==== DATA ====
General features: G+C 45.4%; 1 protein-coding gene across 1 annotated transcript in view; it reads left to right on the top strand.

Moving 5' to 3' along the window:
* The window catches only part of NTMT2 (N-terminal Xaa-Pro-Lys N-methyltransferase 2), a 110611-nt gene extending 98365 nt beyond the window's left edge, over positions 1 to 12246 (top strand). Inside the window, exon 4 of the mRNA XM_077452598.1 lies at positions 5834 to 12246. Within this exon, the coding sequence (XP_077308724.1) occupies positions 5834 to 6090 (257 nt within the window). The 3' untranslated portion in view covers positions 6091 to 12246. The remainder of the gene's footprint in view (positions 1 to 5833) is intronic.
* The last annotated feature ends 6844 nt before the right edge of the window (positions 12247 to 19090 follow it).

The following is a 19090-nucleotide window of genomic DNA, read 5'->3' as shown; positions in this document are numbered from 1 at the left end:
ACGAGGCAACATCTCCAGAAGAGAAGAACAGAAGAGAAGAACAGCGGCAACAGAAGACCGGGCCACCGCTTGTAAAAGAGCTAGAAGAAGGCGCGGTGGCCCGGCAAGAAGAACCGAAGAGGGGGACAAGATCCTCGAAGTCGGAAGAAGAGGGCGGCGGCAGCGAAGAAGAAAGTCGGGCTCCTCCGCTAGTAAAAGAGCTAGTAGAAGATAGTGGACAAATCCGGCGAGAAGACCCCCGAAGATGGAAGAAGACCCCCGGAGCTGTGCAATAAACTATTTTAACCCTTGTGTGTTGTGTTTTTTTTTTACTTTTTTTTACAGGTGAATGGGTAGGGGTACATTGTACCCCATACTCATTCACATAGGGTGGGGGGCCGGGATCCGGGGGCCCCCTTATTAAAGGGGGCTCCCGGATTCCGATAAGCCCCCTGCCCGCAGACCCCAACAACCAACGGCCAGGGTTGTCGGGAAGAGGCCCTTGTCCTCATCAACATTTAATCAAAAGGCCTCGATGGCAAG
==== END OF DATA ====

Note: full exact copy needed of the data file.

General features: G+C 45.4%; 1 protein-coding gene across 1 annotated transcript in view; it reads left to right on the top strand.

Moving 5' to 3' along the window:
* The window catches only part of NTMT2 (N-terminal Xaa-Pro-Lys N-methyltransferase 2), a 110611-nt gene extending 98365 nt beyond the window's left edge, over positions 1 to 12246 (top strand). Inside the window, exon 4 of the mRNA XM_077452598.1 lies at positions 5834 to 12246. Within this exon, the coding sequence (XP_077308724.1) occupies positions 5834 to 6090 (257 nt within the window). The 3' untranslated portion in view covers positions 6091 to 12246. The remainder of the gene's footprint in view (positions 1 to 5833) is intronic.
* The last annotated feature ends 6844 nt before the right edge of the window (positions 12247 to 19090 follow it).

The following is a 19090-nucleotide window of genomic DNA, read 5'->3' as shown; positions in this document are numbered from 1 at the left end:
ACGAGGCAACATCTCCAGAAGAGAAGAACAGAAGAGAAGAACAGCGGCAACAGAAGACCGGGCCACCGCTTGTAAAAGAGCTAGAAGAAGGCGCGGTGGCCCGGCAAGAAGAACCGAAGAGGGGGACAAGATCCTCGAAGTCGGAAGAAGAGGGCGGCGGCAGCGAAGAAGAAAGTCGGGCTCCTCCGCTAGTAAAAGAGCTAGTAGAAGATAGTGGACAAATCCGGCGAGAAGACCCCCGAAGATGGAAGAAGACCCCCGGAGCTGTGCAATAAACTATTTTAACCCTTGTGTGTTGTGTTTTTTTTTTACTTTTTTTTACAGGTGAATGGGTAGGGGTACATTGTACCCCATACTCATTCACATAGGGTGGGGGGCCGGGATCCGGGGGCCCCCTTATTAAAGGGGGCTCCCGGATTCCGATAAGCCCCCTGCCCGCAGACCCCAACAACCAACGGCCAGGGTTGTCGGGAAGAGGCCCTTGTCCTCATCAACATTTAATCAAAAGGCCTCGATGGCAAG